FIG. 4 is a cut-away side view illustrating one option for packing a clawed lobster in a compartment of a crustacean container according to this invention.
FIG. 5 is a perspective view of an alternative embodiment of a crustacean container formed from a blank according to this invention and suitable for packing clawed lobsters in a second option.
FIG. 6 is a cut-away end view illustrating a clawed lobster packed in a compartment of the container of FIG. 5.
FIG. 7 is a perspective view of another embodiment of a crustacean container according to this invention suitable for containing crabs.
FIG. 8 is a cut-away end view of the container of FIG. 7 illustrating the packing of a crab in one of the compartments.
FIG. 9 is another embodiment of a crustacean container according to this invention suitable for containing shrimp or crayfish in its multiple compartments.
FIG. 10 is a cut-away end view of a crustacean container according to this invention illustrating the packing of shrimp into the compartments of the container.
FIG. 11 is another embodiment of a crustacean container according to this invention employing a corrugated form with containment flaps and no ducted side walls.
FIG. 12 is a perspective view of a crustacean container according to this invention packed into a standard cardboard container.
FIG. 13 is a perspective view of a crustacean container according to this invention loaded into an insulated outer cardboard container.
FIG. 13A is a perspective view of a crustacean container according to this invention loaded first into a plastic bag and subsequently into an insulated cardboard container.
FIG. 14 is a perspective view of a crustacean container according to this invention loaded into a wire cage useful for wet storage of crustaceans.
FIG. 15 illustrates a crustacean container according to this invention loaded into a standard fish tote suitable for wet storage of crustaceans contained in the container.
The above features and other details of the crustacean container of this invention will now be more particularly described with reference to the accompanying drawings and pointed out in the claims. The same number present in different figures represents the same item. It will be understood that the particular embodiments for the invention are shown by way of illustration and not as limitations of the invention. The principal features of the invention can be employed in various embodiments without departing from the scope of the invention.
A partially closed blank 8 for a crustacean container suitable for six crustaceans is depicted in FIG. 1. Blank 8 contains side walls 10 and 10′, thermal conditioning wall 11, infiltration barrier wall 12 and module floor 13. The unassembled blank 8 lays flat in its unfolded position and its geometry is designed to allow voids 14 of the side walls 10 and 10′ to nest into each other for high density economical storage and transportation. Assembly is accomplished simply by folding blank 8 at two folding hinges 15 joined to the blank floor 13. The blank floor 13 can be perforated to allow drainage of animal waste out of the module or for enhanced water circulation while the container is in a water holding system.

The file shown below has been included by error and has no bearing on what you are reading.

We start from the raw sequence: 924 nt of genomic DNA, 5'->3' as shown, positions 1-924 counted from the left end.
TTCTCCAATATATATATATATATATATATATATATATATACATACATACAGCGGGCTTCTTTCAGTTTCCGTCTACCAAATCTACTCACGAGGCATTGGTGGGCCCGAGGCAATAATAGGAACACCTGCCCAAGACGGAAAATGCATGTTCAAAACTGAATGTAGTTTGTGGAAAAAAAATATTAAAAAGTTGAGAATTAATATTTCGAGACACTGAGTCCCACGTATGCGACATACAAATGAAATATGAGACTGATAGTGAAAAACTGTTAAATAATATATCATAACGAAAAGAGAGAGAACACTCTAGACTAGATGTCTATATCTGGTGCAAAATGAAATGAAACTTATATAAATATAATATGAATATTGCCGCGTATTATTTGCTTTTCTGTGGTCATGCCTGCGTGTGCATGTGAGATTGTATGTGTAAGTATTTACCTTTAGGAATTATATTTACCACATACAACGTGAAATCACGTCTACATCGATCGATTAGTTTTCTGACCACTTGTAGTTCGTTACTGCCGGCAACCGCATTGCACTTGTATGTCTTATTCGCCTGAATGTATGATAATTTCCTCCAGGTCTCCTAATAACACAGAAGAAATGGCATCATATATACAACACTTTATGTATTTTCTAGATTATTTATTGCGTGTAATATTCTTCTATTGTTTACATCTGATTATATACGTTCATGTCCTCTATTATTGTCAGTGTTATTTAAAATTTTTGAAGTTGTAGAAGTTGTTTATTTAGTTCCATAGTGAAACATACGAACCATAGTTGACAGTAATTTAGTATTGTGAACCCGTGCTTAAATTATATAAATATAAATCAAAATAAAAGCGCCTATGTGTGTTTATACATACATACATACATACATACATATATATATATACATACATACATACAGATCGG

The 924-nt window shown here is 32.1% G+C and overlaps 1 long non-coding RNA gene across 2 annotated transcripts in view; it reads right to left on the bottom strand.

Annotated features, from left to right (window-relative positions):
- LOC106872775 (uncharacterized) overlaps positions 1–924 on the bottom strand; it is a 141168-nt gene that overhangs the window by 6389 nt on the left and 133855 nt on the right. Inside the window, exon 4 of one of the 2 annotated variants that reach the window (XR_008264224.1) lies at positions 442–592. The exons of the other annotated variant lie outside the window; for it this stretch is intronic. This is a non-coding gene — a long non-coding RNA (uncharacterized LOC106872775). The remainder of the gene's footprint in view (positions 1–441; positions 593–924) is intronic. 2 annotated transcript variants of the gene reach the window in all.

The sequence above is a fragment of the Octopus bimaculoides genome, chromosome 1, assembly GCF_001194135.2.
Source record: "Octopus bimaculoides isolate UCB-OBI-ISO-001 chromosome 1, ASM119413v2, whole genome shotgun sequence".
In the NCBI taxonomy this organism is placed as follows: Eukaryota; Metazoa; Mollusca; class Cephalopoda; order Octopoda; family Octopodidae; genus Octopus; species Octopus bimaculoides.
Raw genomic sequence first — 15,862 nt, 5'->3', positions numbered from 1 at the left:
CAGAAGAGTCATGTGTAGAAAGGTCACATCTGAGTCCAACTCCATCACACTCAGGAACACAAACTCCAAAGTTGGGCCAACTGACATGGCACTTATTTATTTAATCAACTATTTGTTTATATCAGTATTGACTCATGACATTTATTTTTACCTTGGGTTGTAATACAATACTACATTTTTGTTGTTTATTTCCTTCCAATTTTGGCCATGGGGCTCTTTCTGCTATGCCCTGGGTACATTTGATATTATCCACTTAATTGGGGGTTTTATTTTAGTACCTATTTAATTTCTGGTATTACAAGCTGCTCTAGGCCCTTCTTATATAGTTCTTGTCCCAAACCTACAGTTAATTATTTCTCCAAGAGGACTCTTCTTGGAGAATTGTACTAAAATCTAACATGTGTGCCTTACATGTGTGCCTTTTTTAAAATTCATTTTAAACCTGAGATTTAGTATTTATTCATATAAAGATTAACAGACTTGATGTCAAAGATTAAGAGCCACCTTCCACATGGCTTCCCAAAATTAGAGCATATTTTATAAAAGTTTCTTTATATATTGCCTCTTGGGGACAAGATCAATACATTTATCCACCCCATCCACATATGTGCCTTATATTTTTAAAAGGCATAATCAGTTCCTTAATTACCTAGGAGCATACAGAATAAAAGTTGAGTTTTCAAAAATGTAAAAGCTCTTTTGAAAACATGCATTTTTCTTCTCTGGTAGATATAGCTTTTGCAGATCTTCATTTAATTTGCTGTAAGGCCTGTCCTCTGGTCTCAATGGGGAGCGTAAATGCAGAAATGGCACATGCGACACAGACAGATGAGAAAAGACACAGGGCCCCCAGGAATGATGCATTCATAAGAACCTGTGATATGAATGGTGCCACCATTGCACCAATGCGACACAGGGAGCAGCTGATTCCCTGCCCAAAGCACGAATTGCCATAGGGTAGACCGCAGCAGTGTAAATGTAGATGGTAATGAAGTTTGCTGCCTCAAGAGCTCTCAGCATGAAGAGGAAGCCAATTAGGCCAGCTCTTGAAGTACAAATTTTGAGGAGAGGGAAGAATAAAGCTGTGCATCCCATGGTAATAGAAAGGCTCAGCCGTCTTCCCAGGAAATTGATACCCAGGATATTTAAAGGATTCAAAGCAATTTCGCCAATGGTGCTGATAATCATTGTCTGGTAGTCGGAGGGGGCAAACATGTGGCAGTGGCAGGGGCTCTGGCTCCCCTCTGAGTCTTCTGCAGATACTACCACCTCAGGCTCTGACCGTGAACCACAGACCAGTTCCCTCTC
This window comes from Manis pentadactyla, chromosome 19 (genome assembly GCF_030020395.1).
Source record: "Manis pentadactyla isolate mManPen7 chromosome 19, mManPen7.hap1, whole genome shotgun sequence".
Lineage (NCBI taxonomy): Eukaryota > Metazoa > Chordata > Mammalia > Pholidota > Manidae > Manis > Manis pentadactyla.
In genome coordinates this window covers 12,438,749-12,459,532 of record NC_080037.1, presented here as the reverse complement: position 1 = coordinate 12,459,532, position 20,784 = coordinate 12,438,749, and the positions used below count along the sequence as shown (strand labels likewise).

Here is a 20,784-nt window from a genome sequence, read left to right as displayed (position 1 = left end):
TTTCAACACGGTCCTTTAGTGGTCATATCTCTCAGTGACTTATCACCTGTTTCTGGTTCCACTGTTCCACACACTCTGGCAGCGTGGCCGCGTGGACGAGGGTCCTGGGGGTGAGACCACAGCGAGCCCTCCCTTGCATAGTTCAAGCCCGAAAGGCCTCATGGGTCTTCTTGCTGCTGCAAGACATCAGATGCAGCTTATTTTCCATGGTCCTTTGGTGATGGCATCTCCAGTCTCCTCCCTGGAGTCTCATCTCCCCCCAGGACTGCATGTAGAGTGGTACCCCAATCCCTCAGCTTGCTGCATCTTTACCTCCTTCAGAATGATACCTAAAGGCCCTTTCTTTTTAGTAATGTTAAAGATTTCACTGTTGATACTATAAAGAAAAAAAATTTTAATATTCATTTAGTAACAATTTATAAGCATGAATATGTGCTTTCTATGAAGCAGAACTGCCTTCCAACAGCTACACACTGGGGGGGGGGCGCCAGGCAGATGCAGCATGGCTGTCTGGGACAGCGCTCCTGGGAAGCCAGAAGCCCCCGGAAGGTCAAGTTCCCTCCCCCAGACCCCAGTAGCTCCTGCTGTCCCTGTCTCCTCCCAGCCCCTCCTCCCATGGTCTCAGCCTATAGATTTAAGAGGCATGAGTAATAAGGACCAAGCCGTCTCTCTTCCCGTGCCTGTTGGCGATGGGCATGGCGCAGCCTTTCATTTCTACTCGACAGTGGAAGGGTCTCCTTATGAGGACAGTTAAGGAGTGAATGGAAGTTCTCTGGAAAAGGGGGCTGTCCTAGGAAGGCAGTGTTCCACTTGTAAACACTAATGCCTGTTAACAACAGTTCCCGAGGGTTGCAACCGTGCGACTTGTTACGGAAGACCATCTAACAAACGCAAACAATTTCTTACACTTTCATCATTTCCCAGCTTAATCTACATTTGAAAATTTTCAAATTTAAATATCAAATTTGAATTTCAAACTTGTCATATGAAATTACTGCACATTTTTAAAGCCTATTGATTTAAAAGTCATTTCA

Blank 8 can be constructed using a wide variety of forming processes. It can, for example, be thermo-formed, vacuum formed or produced by other molding and/or forming techniques. This allows great flexibility in forming compound shapes, which is not usually possible with EPS, sheet plastics or cardboard. This also provides for the ability to use a wide range of water and moisture resistant materials and laminates to address each crustacean's and each shipper's specific requirements. For example, the material can be thermally conductive, insulating or a laminated combination. It can be economically molded or die cut to provide custom ventilating configurations. It can also be thick for applications with larger animals requiring superior structural integrity or durability for constant reuse. On the other hand, it can be thin for lightweight disposable applications or smaller animals. The material can be transparent for animal visibility or can be an opaque coloring for various marketing reasons. It can also be made to withstand the low temperature of dry ice or other cooling means or the high temperature of boiling water.
The folded container is held together by locking devices formed by tabs 17 located on an edge of the side walls 10 and intended to be inserted into companion receiving holes 17′ on the opposite edges of side walls 10′. Locking base 18 also helps lock the side walls 10 and 10′ into the closed container position. When the cells are locked into place, they form rigid self-supporting compartmentalized modules. The shape and curvature of side walls 10 and 10′ can be shaped to conform to specific animal anatomies. In addition to providing isolation, side walls 10 and 10′ can provide the vital function of temperature control. Using thermally conductive material, they can act as cooling or heating plates. Also, each wall can be punched or trimmed to provide a variety of ventilating schemes for heating or cooling. For example, holes 20 can be punched in various locations along the side walls 10 or the side walls 10 can include vents 21 positioned along the leading edge of side walls 10, or both.
The dimensions of the crustacean container will vary depending upon its ultimate use. As an example, if the six compartment container illustrated in FIG. 1 is designed for clawed lobsters, it might have an overall length of about 21½ inches, a width of about 4 inches and a height about 8½ inches.